Well, not really. But one thing the administration must realize by now is that no matter what they do, they’ll get no credit for their efforts to appeal to Republicans, so long as the revanchist right that sits in Congress is uninterested in their entreaties. So why bother anymore?
The way history is so quickly being rewritten by the leading lights of the conventional-wisdom-mongering that goes by the name “political journalism” is enough to make your head spin. Criticizing Obama for not “changing the tone,” Time magazine’s Mark Halperin writes, “Once the new President cast his lot with his party in passing an economic-stimulus measure rather than seeking bipartisan agreement, rival Republicans started digging in.” Yes indeed – if only Obama hadn’t tried to prop up the sinking economy with the stimulus, Republicans would never have “started digging in.” They were all ready to be his partners! Never mind that the stimulus included a couple of hundred billion dollars in tax cuts, inserted in no small part in an attempt to win GOP support.
It reminded me of a column David Broder wrote week before last. Apparently dictating his words from the bottom of a well where he had been trapped for the last eight months, Broder lamented how Republicans willing to work with Democrats on health-care reform “were turned away by the White House and the Senate Democratic leaders, who never lifted their sights much beyond the Democratic ranks.”
Um, what? Remember the Finance Committee’s “Gang of Six,” whose Republican members would spend all day “negotiating” with their Finance Committee colleagues, then go out and trash reform? Remember how Chuck Grassley, that committee’s ranking Republican, told constituents they had "every right to fear” that reform would “pull the plug on grandma”? Remember all the time Senate Democrats, and the White House itself, spent courting Olympia Snowe? Remember how every one of her demands was met, and she still voted to filibuster reform? And yet Broder can actually write, in all seriousness, that “it would help a lot if [Obama] reached out personally to those few Republicans who might still want to improve the bill rather than sink it.” Let us know when you find those unicorn Republicans, Dave. The truth is that the only way Obama could have won Republican support for health-care reform would have been to essentially scrap it.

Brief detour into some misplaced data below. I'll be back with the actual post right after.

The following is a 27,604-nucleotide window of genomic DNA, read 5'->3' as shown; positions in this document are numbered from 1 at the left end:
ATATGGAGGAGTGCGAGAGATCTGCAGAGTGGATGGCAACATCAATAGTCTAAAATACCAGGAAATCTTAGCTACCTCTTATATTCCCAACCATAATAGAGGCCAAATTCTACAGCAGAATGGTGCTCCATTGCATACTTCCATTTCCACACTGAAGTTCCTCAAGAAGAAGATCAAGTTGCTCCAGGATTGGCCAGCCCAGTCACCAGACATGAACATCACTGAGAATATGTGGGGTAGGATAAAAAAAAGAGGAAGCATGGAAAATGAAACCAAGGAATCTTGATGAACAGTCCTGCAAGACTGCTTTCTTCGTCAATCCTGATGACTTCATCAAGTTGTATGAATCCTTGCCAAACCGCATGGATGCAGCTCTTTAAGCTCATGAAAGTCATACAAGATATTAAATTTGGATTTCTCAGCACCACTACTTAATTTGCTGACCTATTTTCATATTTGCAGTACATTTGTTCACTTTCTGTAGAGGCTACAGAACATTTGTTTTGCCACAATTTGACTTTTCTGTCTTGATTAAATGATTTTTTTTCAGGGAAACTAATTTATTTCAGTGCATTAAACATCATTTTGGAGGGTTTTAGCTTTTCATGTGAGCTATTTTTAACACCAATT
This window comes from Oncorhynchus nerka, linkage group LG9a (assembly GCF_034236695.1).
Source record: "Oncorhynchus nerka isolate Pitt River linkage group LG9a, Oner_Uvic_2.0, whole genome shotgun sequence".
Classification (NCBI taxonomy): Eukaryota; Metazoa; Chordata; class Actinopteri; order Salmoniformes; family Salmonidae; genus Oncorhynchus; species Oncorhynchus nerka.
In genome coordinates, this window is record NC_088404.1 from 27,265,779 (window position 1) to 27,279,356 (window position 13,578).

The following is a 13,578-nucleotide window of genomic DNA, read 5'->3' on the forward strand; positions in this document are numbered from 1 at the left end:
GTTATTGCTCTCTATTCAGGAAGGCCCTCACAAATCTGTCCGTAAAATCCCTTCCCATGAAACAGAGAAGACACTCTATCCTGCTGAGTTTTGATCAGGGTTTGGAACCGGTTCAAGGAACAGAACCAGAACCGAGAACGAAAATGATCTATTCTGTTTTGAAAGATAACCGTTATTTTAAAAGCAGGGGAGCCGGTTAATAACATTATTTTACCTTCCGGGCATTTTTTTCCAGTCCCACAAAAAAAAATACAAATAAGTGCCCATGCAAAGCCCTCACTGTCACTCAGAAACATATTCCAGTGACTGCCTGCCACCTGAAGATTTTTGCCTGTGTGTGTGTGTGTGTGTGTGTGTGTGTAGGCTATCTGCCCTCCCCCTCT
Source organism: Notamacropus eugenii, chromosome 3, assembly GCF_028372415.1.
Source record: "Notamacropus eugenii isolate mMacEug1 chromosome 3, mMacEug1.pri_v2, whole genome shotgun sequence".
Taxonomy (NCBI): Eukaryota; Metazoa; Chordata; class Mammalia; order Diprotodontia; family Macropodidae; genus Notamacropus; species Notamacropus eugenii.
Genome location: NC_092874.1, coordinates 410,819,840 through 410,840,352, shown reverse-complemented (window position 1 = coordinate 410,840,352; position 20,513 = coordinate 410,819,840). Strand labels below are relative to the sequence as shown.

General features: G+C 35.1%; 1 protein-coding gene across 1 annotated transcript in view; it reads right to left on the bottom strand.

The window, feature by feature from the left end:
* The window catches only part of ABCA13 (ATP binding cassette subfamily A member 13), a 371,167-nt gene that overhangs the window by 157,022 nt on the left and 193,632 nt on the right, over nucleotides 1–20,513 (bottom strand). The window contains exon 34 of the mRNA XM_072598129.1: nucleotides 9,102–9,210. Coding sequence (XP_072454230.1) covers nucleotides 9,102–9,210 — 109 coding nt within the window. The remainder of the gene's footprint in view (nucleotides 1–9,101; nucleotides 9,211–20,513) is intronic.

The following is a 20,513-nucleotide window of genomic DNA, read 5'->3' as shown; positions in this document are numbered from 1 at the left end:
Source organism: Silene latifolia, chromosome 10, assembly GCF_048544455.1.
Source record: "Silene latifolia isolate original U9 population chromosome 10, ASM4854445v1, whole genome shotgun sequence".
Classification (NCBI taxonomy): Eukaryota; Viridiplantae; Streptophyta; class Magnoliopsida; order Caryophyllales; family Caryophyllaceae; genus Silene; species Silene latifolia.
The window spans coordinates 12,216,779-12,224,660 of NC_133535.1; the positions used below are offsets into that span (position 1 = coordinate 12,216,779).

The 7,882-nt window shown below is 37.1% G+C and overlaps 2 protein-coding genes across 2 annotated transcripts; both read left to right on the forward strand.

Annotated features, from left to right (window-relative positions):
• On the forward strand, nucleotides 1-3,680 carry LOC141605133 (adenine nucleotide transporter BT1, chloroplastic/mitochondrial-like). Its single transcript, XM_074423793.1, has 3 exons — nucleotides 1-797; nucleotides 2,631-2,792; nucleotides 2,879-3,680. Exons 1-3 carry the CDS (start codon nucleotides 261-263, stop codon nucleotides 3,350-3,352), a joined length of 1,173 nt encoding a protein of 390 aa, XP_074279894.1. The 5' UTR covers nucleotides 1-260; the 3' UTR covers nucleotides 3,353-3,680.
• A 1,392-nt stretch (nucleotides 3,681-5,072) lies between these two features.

Not that Obama will stop trying to reach out. Even if it’s purely strategic – that he just wants to be seen as the one who’s being magnanimous, even if he knows that Republicans will never respond. Still, that’s who he is, and who he always has been. It may have been naïve to think he could “change the tone,” so long as today’s GOP has anything to say about it.
In the end, though, bipartisanship is sometimes just partisanship plus time. After all, the battle over Medicare was pretty partisan. But now both parties are committed to its socialized medicine, or at least claim to be. And while Washington pundits care a lot about process – and have demonstrated that they won’t give Obama credit for reaching out, no matter how hard he tries – the public cares about results.